"5A. In relation to proceedings which have as their object the infringement of patents, trademarks, designs or other similar rights, the courts of the Contracting State referred to in the preceding paragraph [or in the provisions of Articles [3 to 16]] have jurisdiction. ]
"Alternatives A and B
"[6. Paragraphs 4 and 5 shall not apply where one of the above matters arises as an incidental question in proceedings before a court not having exclusive jurisdiction under those paragraphs. However, the ruling in that matter shall have no binding effect in subsequent proceedings, even if they are between the same parties. A matter arises as an incidental question if the court is not requested to give a judgement on that matter, even if a ruling on it is necessary in arriving at a decision.]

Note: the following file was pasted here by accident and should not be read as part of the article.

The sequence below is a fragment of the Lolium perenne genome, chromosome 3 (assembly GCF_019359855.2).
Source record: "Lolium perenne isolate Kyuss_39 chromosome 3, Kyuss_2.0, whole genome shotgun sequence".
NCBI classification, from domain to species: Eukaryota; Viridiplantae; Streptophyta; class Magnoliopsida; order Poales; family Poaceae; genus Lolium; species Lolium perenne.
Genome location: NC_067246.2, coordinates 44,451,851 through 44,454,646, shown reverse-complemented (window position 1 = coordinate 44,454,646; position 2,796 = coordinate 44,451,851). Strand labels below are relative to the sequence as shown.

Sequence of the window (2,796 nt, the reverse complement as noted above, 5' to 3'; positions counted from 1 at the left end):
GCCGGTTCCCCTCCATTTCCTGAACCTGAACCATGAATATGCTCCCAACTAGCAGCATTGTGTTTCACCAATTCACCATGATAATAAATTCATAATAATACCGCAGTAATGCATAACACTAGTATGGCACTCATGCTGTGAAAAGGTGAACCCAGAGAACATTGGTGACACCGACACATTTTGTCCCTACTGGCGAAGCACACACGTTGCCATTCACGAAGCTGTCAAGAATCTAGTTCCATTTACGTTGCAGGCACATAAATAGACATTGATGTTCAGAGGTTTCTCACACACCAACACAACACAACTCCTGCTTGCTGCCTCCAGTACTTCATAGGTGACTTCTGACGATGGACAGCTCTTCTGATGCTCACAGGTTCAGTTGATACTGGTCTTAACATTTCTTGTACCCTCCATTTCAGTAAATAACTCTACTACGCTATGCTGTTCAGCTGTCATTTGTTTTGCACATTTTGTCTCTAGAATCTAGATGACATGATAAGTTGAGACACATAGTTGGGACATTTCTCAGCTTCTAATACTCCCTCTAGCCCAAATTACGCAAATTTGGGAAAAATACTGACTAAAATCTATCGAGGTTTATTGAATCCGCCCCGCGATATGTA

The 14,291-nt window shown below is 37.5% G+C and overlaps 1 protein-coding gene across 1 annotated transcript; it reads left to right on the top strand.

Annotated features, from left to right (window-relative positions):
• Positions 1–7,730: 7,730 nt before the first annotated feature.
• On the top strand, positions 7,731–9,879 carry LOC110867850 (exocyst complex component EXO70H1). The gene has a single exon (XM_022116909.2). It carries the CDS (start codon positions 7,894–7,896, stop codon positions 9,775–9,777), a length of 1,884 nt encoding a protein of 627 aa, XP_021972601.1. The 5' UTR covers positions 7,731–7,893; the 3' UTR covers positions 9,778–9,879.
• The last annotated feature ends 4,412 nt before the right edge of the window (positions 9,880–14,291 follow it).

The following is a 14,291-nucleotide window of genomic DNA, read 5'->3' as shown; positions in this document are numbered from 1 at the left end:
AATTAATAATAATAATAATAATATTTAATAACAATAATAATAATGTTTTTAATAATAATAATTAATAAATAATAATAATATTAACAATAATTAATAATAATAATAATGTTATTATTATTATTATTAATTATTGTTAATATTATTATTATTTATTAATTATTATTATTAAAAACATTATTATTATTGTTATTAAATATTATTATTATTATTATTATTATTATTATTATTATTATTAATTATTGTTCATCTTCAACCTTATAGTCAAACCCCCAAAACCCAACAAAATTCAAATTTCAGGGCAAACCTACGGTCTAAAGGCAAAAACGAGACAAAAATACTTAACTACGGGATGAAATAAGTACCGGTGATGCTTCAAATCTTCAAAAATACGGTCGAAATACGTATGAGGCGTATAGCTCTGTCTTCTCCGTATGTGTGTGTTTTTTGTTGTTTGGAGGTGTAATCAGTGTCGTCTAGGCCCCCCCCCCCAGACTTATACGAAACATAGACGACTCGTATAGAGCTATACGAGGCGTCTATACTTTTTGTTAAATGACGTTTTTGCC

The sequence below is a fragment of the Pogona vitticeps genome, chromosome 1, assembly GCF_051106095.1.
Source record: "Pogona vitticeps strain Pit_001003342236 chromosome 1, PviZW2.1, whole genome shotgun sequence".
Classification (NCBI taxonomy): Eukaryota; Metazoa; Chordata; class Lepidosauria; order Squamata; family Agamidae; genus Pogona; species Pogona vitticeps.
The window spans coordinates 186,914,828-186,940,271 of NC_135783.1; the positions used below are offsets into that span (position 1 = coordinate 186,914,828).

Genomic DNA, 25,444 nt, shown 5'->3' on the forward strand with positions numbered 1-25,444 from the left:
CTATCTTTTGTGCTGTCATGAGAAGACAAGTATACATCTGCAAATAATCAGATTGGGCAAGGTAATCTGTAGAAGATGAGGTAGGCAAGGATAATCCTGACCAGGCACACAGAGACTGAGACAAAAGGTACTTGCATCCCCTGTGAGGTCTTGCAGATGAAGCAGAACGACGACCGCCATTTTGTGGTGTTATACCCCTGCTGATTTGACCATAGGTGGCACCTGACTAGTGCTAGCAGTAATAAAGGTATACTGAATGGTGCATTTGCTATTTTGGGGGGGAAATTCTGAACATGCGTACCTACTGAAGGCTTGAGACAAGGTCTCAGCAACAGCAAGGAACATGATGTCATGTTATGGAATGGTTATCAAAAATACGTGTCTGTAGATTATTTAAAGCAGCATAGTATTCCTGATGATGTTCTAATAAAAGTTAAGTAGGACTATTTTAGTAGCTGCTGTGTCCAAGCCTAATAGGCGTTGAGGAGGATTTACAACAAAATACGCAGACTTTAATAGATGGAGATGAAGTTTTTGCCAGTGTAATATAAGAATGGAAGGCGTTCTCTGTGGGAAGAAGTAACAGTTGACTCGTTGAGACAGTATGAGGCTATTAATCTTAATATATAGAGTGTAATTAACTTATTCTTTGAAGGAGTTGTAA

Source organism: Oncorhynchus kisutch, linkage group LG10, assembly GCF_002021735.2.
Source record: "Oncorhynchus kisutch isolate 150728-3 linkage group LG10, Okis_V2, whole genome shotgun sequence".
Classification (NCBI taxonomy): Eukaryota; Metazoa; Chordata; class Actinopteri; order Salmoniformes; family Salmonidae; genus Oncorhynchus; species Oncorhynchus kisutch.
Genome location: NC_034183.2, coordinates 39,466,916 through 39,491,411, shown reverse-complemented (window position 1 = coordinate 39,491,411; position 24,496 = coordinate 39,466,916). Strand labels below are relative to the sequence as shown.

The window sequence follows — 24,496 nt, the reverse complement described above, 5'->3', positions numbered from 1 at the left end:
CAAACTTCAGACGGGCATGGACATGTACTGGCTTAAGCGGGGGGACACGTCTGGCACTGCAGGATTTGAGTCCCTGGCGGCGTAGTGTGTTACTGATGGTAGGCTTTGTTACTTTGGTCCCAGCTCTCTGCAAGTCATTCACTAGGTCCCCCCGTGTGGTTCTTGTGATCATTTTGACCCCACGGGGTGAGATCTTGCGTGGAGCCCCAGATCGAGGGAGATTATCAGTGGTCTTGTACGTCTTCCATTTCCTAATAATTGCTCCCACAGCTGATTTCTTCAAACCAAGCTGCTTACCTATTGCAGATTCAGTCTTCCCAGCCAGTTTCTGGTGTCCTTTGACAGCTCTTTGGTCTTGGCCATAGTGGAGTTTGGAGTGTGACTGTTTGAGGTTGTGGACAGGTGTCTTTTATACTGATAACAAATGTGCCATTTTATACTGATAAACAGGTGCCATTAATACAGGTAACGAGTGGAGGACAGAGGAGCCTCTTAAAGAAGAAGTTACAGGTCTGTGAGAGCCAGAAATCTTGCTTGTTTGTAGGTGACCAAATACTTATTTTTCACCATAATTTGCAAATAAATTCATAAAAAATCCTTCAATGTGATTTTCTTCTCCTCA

"7. [In this Article, other registered industrial property rights [(but not copyright or neighbouring rights, even when registration or deposit is possible)]  shall be treated in the same way as patents and marks]
"[8. For the purpose of this Article, "court" shall include a Patent Office or similar agency.] "
296. It appears unclear, at present, whether negotiations on the draft Hague Convention will be successful and whether any international instrument that might ultimately be adopted will include provisions on intellectual property. In an effort to spur a debate on the desirability of an international regime for the recognition and enforcement of foreign judgments in intellectual property matters, the American Law Institute has initiated a project on the development of draft Principles on Jurisdiction and Recognition of Judgments in Intellectual Property Matters. The discussion has begun only recently and it is too early to say what direction the project might take. 
(ii) Applicable Law